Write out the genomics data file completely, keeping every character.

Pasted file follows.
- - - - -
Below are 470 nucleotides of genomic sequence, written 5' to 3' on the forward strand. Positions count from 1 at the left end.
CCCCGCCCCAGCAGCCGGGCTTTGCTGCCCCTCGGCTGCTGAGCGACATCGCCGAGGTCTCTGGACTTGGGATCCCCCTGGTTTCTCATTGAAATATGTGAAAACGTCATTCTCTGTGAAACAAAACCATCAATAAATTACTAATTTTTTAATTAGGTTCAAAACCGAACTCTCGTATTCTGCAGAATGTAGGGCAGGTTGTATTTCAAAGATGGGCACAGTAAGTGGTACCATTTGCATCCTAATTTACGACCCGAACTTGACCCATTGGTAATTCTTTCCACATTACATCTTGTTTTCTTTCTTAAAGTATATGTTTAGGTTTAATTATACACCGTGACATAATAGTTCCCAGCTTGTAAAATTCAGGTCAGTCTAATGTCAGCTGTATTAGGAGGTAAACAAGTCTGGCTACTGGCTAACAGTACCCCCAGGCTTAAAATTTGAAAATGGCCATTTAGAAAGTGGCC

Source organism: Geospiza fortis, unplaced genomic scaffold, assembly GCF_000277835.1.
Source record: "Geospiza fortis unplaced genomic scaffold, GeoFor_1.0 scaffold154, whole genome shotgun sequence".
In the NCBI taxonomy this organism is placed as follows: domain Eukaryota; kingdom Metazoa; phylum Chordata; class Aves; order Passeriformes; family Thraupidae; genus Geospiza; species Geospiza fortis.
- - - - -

Below are 470 nucleotides of genomic sequence, written 5' to 3' on the forward strand. Positions count from 1 at the left end.
CCCCGCCCCAGCAGCCGGGCTTTGCTGCCCCTCGGCTGCTGAGCGACATCGCCGAGGTCTCTGGACTTGGGATCCCCCTGGTTTCTCATTGAAATATGTGAAAACGTCATTCTCTGTGAAACAAAACCATCAATAAATTACTAATTTTTTAATTAGGTTCAAAACCGAACTCTCGTATTCTGCAGAATGTAGGGCAGGTTGTATTTCAAAGATGGGCACAGTAAGTGGTACCATTTGCATCCTAATTTACGACCCGAACTTGACCCATTGGTAATTCTTTCCACATTACATCTTGTTTTCTTTCTTAAAGTATATGTTTAGGTTTAATTATACACCGTGACATAATAGTTCCCAGCTTGTAAAATTCAGGTCAGTCTAATGTCAGCTGTATTAGGAGGTAAACAAGTCTGGCTACTGGCTAACAGTACCCCCAGGCTTAAAATTTGAAAATGGCCATTTAGAAAGTGGCC

Source organism: Geospiza fortis, unplaced genomic scaffold, assembly GCF_000277835.1.
Source record: "Geospiza fortis unplaced genomic scaffold, GeoFor_1.0 scaffold154, whole genome shotgun sequence".
In the NCBI taxonomy this organism is placed as follows: domain Eukaryota; kingdom Metazoa; phylum Chordata; class Aves; order Passeriformes; family Thraupidae; genus Geospiza; species Geospiza fortis.